Petra – An Ancient Archeological City in Jordan

Visit one of the New Seven Wonders of the World, dating back to Before Common Era at Petra, Jordan. This ancient city of the Nabataeans flourished and then became a part of the Roman Empire, which turned it into a trade center. What remains of this magnificent place are the buildings lost to history for several centuries after the Crusades and Saladin’s Conquests.

But as all the wars were over and time had passed, a lost ancient city was again recovered in the 19th century. Petra is now one of the top highlights of Jordan and a unique archeological park. If you want to visit this marvelous site from ages gone, read below and plan your journey into the past by visiting Petra.

 

A Small History About Petra

Being centuries old, the whole complex and the buildings inside the area have a lot to tell. But being lost in history reduces what can be said about a historic site. But in short, Petra was once a critical city of the Nabataean Kingdom of Arabs in the 6th century BCE. The area itself is said to have been inhabited for more than a few thousand years, but the kingdom and the capital of the Nabataeans were built much later.

The area and the unique way of life in the desert’s hot sands allowed this kingdom’s citizens to live and prosper with ease. But as they flourished, they became a target for rivals. Their environment gave them an advantage despite being harsh, but they became a client state of the Roman Empire in the first century BCE.

Roman Takeover of Petra

For about 200 years, the locals lived independently and under the protection of the Romans. But their luck ended, and the Romans took over and annexed the kingdom and then renamed it. The Petra of the 1st century CE became a central hub of trade for the Arabs of the area but less independence. After nearly 2 centuries under Roman rule, Petra lost its importance with the emergence of new trade routes.

Petra After the Earthquake

In 363, an earthquake brought much destruction to Petra. After this devastating disaster came the Byzantines, who did not make things better for the locals. They did leave some of their buildings in Petra but nothing that would ensure the city’s survival. This city remained in decline until the early Islamic period when it was abandoned and soon became lost and forgotten in history.

Petra, Forgotten But not Lost

The once glorious city, surrounded by mountains and carved into stone, was again rediscovered in 1812. The city’s rediscovered remains were soon famous again and with a new name, called the “Rose City,” which was later on listed as a UNESCO World Heritage site in 1985.

 

 

What to See When You Get to Petra

As you enter the Petra archeological park complex, you will have to pass from a passage known as Siq. The Siq is a nearly 2 km canyon passage with some carvings and rock walls worth watching as you walk.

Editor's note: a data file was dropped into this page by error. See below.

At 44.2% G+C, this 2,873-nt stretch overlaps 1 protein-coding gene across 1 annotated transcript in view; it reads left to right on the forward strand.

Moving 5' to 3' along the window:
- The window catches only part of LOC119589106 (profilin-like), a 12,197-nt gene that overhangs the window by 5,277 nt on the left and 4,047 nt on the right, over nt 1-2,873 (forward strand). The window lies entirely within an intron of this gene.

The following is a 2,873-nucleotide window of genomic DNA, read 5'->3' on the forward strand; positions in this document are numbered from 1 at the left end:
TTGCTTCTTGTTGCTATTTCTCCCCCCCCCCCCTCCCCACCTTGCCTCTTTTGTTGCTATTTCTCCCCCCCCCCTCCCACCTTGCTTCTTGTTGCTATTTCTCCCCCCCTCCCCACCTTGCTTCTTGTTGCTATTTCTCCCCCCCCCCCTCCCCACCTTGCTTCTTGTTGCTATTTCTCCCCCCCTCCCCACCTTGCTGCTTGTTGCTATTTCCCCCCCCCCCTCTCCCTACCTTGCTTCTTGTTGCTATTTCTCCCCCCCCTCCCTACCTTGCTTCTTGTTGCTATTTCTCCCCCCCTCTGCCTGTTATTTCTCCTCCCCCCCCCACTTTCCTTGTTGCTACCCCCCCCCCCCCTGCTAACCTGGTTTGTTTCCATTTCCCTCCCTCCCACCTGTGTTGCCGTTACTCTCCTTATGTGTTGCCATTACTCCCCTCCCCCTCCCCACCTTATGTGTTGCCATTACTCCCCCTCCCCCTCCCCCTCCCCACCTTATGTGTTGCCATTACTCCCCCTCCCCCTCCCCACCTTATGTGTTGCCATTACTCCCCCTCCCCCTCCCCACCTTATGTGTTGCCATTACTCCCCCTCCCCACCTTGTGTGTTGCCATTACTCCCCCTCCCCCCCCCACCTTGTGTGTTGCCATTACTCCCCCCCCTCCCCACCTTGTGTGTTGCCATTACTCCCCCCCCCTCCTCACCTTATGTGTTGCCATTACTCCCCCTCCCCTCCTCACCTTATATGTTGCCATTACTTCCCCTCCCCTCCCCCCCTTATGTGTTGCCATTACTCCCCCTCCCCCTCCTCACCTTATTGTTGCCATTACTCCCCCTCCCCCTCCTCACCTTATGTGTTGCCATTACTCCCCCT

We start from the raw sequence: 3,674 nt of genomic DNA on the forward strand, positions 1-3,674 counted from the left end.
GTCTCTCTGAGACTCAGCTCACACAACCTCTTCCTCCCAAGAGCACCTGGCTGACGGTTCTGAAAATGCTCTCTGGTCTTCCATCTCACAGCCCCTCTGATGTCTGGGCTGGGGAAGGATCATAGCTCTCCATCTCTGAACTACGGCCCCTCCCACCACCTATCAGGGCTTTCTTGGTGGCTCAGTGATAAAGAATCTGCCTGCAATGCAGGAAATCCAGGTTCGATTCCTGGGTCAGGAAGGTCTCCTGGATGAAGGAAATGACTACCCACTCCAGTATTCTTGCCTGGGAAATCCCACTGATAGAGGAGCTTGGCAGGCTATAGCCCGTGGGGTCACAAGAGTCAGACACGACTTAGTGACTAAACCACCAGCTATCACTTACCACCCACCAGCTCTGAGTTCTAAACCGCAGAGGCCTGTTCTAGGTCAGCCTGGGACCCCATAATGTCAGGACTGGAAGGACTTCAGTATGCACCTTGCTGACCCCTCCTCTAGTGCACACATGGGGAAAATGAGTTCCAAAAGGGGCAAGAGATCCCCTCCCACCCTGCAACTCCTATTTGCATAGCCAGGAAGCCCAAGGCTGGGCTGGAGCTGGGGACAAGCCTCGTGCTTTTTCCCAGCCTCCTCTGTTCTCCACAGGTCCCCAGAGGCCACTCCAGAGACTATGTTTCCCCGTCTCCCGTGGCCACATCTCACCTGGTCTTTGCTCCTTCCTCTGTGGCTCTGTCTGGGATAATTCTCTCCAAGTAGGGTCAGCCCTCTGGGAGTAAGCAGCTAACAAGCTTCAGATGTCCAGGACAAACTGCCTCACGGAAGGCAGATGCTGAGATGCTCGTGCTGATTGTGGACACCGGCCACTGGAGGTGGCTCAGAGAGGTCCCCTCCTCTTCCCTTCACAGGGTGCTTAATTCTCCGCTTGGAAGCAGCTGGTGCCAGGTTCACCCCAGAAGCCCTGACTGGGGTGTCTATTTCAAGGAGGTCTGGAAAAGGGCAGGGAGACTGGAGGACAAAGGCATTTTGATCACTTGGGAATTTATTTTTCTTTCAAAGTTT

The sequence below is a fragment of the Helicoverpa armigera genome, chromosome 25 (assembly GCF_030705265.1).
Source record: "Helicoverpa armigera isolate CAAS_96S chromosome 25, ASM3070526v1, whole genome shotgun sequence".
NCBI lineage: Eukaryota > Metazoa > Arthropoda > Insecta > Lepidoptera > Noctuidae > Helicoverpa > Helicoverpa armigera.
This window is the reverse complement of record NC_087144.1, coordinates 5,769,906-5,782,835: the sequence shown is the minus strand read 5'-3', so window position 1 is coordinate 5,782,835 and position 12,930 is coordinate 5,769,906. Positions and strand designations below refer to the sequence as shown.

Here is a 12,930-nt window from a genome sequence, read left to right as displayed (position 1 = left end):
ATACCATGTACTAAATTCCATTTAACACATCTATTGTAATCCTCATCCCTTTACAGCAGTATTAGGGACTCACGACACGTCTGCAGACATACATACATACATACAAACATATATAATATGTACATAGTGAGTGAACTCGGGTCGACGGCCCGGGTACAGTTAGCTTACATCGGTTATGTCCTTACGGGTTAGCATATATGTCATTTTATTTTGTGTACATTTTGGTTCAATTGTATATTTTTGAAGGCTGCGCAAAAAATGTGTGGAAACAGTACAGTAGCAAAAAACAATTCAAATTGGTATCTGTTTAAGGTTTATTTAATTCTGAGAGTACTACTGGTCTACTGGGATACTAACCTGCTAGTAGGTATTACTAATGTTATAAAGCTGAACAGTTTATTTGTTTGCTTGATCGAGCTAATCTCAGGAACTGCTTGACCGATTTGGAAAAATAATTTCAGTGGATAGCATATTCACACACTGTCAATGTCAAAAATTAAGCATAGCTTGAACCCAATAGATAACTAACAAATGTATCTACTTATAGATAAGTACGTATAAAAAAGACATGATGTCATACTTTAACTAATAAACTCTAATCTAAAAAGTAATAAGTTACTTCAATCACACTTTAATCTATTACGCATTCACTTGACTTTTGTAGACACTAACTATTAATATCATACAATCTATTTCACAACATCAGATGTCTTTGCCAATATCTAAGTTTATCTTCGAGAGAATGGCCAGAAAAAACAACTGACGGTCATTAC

As soon as the Siq ends, you will reach the treasury. Beyond the treasury, there is the street, and as you walk on, you will see a Theater left from the Roman era. On the opposite side of the 7000-seat Theater are the Royal Tombs on a hill.

The largest and perhaps oldest of the buildings in Petra is perhaps the Monastery. The Monastery is carved into the stone and has some climbing to reach. But you can get there with a ride which can be rented at the entrance.

How Much Time to Explore Petra

You can explore the area and see the important highlights in one day and return. The ideal amount of time to see all the areas and enjoy your visit is to spend two days at Petra. If you want to spend two days at the complex, be sure to catch the night and the candle lights, which is one of the most memorable things to do at Petra.

The area is full of buildings and monuments to see, making it possible for you to make another visit. During your third day at the park, you can do even more exploring and even go beyond what the ordinary visitors see.

Should you require to make several visits, you do not need to go all the way back to the city. You can simply head to the nearby Wadi Musa, which is very close to the entrance. There are all kinds of budget to top hotels and places to stay nearby.

When to Visit Petra

The perfect time to visit the place and explore is during spring and autumn. The summer gets too hot, and the winter may get cold and difficult. The hours will be different during each season and according to the daylight. It is safe to say that the site will open as soon as sunrise and close at sunset. As for the night visit, you can reenter Petra from 20:00 until 22:00 but not every day.

While planning the most suitable time and temperature, you should also check the forecast and wear appropriate clothing. Other than that, it is better to make your visit during the early opening hours to avoid crowds. If you do so, you will get a much better chance of visiting the monuments all for yourself and take the best pictures possible.

Petra in Jordan

Petra, Jordan

 

What to Wear At Petra